The Fight to Keep an Irish Cultural Centre II

I’m grateful there’s been a great deal of interest, after my letter in yesterday’s Irish Times and post here, in what the Irish Cultural Centre is about and what makes it distinctive.

I’d wondered if I might provide a bit more detail, for those kind enough to be curious.

There’s a website devoted to Saving the Centre, explaining its fundraising efforts and the campaign to keep the doors open, and offering a bit more information for the curious.   (The Centre’s principal website is unfortunately down just at the moment because of a virus, but the Internet Wayback Machine has an archive from before it caught cold.)

In January 2010, the Hammersmith and Fulham Council extended until 2017 the Irish Cultural Centre’s lease on the building where the Centre has lived for the past ten years, but the Council reneged in June 2010—announcing it would now seek to sell the building in March 2012.  A petition urging it to honour its agreement attracted over 5,800 signatures, all from people local to the borough.  Sadly, this petition was ignored.  No fewer than 40 MPs co-sponsored an early-day motion in disgust.

As I understand it, the board of the Irish Cultural Centre are keen to purchase the freehold of their building, to secure it as a long-term asset for promoting Irish culture in London.  This means raising a large number of pennies very quickly from the Irish community—which is underway—and I’m eager to help give publicity to their efforts.

To put things in perspective, this is the only venue dedicated to Irish culture in Britain.  (Ask Google.)  It is not a pub, nor is it an Irish centre in the post ’50s style.  (There is, however, a separate organisation that rents rooms within the building from the ICC that provides advice to Irish people of all generations, a sort of Citizens’ Advice Bureau). The Irish Cultural Centre’s raison d’etre is separate and distinctive.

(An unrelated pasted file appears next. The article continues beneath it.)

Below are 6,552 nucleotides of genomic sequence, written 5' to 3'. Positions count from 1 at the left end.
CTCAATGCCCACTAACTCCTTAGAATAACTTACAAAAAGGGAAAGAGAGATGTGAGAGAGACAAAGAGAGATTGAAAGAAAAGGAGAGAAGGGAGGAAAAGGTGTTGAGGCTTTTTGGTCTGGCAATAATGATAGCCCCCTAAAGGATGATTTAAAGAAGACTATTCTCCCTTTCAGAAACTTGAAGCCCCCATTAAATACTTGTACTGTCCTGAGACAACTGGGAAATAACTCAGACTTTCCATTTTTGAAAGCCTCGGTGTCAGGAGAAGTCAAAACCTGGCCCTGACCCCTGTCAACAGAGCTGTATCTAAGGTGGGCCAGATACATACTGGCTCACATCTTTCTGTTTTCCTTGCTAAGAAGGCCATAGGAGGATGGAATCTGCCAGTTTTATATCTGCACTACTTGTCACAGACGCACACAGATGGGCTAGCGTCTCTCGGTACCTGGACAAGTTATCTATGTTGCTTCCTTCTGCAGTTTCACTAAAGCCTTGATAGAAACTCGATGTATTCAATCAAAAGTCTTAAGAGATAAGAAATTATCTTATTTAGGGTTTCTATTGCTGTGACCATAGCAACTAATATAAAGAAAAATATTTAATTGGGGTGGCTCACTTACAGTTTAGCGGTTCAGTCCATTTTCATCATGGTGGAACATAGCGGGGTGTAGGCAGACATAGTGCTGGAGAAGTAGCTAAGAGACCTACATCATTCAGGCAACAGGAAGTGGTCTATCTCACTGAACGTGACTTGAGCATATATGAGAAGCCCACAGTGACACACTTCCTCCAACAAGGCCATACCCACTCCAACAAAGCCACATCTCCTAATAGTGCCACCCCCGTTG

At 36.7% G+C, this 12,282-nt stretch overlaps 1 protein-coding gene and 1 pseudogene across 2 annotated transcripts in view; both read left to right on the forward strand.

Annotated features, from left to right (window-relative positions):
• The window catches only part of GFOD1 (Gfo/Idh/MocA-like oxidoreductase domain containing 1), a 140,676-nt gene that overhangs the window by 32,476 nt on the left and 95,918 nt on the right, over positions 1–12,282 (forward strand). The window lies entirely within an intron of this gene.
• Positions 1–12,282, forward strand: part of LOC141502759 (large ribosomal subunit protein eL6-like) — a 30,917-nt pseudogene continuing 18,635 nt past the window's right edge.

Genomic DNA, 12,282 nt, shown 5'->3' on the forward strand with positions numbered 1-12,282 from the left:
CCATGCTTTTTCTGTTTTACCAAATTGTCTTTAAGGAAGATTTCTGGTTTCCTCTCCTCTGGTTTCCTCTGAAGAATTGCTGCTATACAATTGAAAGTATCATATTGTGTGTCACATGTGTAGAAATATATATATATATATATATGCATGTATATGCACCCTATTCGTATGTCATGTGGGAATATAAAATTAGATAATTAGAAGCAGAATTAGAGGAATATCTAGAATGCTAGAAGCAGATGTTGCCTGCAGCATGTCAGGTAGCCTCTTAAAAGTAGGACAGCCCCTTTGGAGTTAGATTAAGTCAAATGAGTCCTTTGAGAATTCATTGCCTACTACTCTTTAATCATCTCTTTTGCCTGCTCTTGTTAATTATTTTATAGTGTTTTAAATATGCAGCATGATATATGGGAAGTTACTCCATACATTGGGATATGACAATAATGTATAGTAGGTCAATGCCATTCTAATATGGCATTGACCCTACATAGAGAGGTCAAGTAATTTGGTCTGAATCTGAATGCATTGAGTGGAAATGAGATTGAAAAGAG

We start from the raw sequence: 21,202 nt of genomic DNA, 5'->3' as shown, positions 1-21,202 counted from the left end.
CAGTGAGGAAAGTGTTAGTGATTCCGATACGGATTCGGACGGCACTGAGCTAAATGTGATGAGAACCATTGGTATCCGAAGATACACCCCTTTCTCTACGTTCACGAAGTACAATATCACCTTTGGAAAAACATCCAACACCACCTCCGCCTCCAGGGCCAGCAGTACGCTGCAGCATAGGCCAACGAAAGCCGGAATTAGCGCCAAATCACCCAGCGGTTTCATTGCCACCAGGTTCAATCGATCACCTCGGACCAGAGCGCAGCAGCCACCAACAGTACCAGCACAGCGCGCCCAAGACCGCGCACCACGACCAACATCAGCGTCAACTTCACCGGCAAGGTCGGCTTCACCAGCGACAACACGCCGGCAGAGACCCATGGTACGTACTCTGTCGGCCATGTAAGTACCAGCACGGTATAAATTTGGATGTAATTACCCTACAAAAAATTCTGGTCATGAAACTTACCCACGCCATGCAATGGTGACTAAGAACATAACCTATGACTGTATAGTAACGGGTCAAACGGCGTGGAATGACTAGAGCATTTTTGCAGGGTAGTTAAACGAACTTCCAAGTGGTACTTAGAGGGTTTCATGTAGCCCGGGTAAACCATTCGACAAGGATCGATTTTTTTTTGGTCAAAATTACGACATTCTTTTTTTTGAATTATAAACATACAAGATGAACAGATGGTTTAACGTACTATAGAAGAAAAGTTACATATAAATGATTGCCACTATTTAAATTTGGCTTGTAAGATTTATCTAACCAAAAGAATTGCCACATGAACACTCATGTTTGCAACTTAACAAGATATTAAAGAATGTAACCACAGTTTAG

Earlier this year they hosted the London Irish Writers’ Festival in March, giving a platform to Joseph O’Connor, Fintan O’Toole, Michael D. Higgins and Diarmuid Ferriter.  They’ve given London audiences to Northern poets such as Derek Mahon, and members of all of the Northern parties.  They offer Irish language lessons for all levels; and searching, scholarly classes in Irish history. The Centre (I confess I was involved) worked together with the Deputy High Commissioner of Pakistan to raise funds for Trócaire’s relief efforts in the wake of Pakistan’s floods.  Their work is with writers, musicians, storytellers, dancers, actors and actresses, schools, children in their summer camp and the mayor of London’s office (especially in relation to cultural activities around St Patrick’s day), to nurture awareness of Irish culture in London.  I strain to think where any of this would happen if not in Hammersmith.

I think a few commenters questioned why they are not raising funds in the Irish community; they are.  But Culture Ireland—an Irish state agency devoted to promoting arts (not tourism)—directed €5 mn to the States to fund a transient programme, when a permanent freehold asset could be secured here in London for less than half that amount.

And some of us, who’ve been volunteering evenings to raise pennies to rescue a cultural centre from a London council which did not keep faith, found that a bit galling.

It will require the help of a great many friends—and the piqued curiosity of many onlookers—for this Centre to continue to promote Irish culture in a city with which Ireland is inextricably intertwined, consistently drawing upon our island’s best talent from the fields of literature, dance, music, the visual arts, theatre and film.

After all, and especially now, it is not our ability to run a country well that forms the basis of our international reputation, but our outstanding volume and quality of creative output.

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  • Liam78

    “To put things in perspective, this is the only venue dedicated to Irish culture in Britain. (Ask Google.)”